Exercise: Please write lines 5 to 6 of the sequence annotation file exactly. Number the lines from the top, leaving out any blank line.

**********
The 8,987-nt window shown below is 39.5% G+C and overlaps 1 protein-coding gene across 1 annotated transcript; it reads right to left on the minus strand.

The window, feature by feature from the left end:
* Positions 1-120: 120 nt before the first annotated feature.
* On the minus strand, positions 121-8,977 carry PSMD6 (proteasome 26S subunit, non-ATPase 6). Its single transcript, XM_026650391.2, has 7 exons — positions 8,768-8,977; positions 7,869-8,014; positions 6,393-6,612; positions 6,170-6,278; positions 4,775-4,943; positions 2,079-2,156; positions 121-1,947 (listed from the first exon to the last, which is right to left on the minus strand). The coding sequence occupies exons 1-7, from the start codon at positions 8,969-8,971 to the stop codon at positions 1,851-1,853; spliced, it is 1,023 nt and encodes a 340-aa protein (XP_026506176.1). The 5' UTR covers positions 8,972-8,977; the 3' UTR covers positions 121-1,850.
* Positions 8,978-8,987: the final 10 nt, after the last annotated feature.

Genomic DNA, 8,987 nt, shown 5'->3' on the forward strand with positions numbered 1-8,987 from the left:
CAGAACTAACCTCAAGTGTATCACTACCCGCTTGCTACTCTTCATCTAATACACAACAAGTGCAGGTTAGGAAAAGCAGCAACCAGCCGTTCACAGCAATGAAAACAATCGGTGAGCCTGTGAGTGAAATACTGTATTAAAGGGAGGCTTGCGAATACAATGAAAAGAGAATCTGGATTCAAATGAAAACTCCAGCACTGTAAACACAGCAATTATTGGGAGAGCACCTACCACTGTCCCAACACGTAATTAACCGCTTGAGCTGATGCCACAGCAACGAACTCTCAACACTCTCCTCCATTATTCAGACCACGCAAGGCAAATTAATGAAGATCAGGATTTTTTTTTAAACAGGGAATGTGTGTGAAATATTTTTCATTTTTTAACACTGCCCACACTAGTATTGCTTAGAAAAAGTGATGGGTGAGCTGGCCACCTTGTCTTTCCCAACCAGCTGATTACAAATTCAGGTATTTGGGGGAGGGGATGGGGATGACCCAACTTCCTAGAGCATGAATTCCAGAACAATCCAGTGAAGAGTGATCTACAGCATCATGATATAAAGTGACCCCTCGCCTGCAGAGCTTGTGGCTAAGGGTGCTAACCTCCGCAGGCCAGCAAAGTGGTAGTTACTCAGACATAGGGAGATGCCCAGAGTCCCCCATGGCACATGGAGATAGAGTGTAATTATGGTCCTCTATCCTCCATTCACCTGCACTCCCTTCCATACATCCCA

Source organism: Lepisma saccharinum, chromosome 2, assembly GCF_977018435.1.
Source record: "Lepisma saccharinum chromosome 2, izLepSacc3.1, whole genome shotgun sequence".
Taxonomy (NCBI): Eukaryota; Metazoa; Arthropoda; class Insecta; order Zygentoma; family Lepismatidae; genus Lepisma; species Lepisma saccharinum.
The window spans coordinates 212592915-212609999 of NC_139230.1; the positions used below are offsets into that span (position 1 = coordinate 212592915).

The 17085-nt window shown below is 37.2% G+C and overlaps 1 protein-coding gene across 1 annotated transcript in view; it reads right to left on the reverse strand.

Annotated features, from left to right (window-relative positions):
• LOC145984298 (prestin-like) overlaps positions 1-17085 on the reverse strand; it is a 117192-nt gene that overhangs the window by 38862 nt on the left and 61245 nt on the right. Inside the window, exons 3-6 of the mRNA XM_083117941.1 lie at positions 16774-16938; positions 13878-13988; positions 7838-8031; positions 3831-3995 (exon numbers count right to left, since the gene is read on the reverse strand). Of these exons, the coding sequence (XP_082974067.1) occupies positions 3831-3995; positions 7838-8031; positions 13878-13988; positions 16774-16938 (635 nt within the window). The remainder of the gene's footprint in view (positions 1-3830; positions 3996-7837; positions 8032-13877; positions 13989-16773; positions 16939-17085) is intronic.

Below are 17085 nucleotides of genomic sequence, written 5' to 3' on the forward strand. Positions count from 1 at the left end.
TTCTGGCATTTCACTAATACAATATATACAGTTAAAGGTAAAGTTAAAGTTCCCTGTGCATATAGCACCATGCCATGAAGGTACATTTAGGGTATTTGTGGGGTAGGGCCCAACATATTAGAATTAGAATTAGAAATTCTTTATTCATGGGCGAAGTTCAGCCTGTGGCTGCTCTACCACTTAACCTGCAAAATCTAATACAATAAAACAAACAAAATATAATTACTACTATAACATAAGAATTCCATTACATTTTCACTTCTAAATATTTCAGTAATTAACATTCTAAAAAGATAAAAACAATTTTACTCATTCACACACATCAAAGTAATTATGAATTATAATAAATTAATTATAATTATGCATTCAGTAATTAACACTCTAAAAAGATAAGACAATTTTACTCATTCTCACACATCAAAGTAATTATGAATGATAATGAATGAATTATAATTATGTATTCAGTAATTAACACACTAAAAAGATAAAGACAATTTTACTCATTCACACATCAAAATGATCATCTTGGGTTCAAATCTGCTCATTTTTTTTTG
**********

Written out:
* Positions 8,978-8,987: the final 10 nt, after the last annotated feature.

Genomic DNA, 8,987 nt, shown 5'->3' on the forward strand with positions numbered 1-8,987 from the left: